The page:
We all know the drill—after a long day, we come home and immediately head to the bathroom to wash our hands and face. But what's the best way to wash? There are so many options these days, from bar soap to liquid soap to body wash. And then there's the ever-present debate of antimicrobial vs. non-antimicrobial soap. So what's a person to do?
The answer, as it turns out, depends on your skin type. If you have dry skin, you're probably better off using liquid soap or body wash, as bar soap can be drying. If you have sensitive skin, you'll want to steer clear of soap that contains harsh chemicals or fragrances. And if you're using soap on your face, be sure to choose a gentle option that won't strip your skin of its natural oils.
As for antimicrobial vs. non-antimicrobial soap, there isn't much evidence to suggest that one is better than the other—although some people prefer the extra protection that antimicrobial soap provides. Ultimately, the best way to keep your skin healthy is to practice good hygiene habits, like washing your hands regularly and keeping them clean.
Soap has been around for thousands of years, with the first recorded use dating back to 2800 BC in Ancient Babylon. But it wasn't until 1858 that English chemist John Willoughby patented the first true soap, made from animal fat and caustic soda (also known as lye). Since then, soap has undergone quite a transformation—and today, there are more choices than ever when it comes to cleaning products. But which is actually better for your skin: bar soap, liquid soap, or body wash? Let's take a closer look.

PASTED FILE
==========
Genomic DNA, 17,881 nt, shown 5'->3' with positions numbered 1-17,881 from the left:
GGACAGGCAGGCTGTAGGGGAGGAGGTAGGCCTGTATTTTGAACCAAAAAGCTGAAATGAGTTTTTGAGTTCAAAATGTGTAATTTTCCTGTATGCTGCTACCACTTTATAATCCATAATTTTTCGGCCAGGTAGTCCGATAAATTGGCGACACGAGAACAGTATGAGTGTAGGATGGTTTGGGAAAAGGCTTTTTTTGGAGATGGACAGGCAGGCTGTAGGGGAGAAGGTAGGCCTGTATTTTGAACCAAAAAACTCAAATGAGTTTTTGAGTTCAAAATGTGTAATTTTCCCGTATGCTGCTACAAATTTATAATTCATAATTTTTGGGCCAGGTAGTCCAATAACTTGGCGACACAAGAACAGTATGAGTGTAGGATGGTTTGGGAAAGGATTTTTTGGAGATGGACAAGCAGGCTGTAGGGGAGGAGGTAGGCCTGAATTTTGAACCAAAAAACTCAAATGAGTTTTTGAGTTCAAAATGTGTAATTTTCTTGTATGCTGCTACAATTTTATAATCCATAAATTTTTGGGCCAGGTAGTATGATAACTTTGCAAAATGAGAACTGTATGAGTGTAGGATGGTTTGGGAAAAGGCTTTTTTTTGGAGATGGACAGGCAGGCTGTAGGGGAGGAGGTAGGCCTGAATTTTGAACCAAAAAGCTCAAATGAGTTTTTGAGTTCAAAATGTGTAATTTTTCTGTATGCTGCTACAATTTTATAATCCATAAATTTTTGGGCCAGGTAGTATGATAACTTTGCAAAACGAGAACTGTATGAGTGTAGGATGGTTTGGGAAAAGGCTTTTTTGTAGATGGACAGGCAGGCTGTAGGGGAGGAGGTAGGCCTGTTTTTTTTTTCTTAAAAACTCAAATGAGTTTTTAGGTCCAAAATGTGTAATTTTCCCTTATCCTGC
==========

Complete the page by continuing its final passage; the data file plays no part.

Bar soap has been around longer than any other type of cleansing product—and there's a reason for that. It's inexpensive, easy to find, and effective at cleaning away dirt and bacteria. However, bar soap can also be drying; if your skin is on the dry side, you might want to opt for liquid soap or body wash instead.
Liquid soap offers many of the same benefits as bar soap—it's affordable and easy to find—but it's less likely to cause dryness and irritation. That's because most liquid soaps contain glycerin, which helps attract moisture to the skin (bar soaps often do not contain glycerin). Liquid hand soap is also available in antibacterial formulas, which can provide an extra level of protection against germs (more on that later).
The body wash is essentially liquid soap designed for use on larger areas of the body (hence the name). Like liquid hand soap, body wash typically contains glycerin—making it ideal for people with dry or sensitive skin—and it comes in both non-antibacterial and antibacterial formulas. One downside of body wash is that it can be pricier than both bar and liquid soaps; however, many brands offer coupons and discounts that make it more affordable.
When it comes time to choose a cleansing product—be it bar soap, liquid hand soap, or body wash—the best option for you depends on your individual skin type and needs. If you have dry or sensitive skin, you might want to opt for a product that contains glycerin (like liquid hand soap or body wash); if you're looking for an extra level of protection against germs, choose an antibacterial formula; and if you're on a budget, stick with classic bar soap. Whatever product you choose, just be sure to practice good hygiene habits like washing your hands regularly!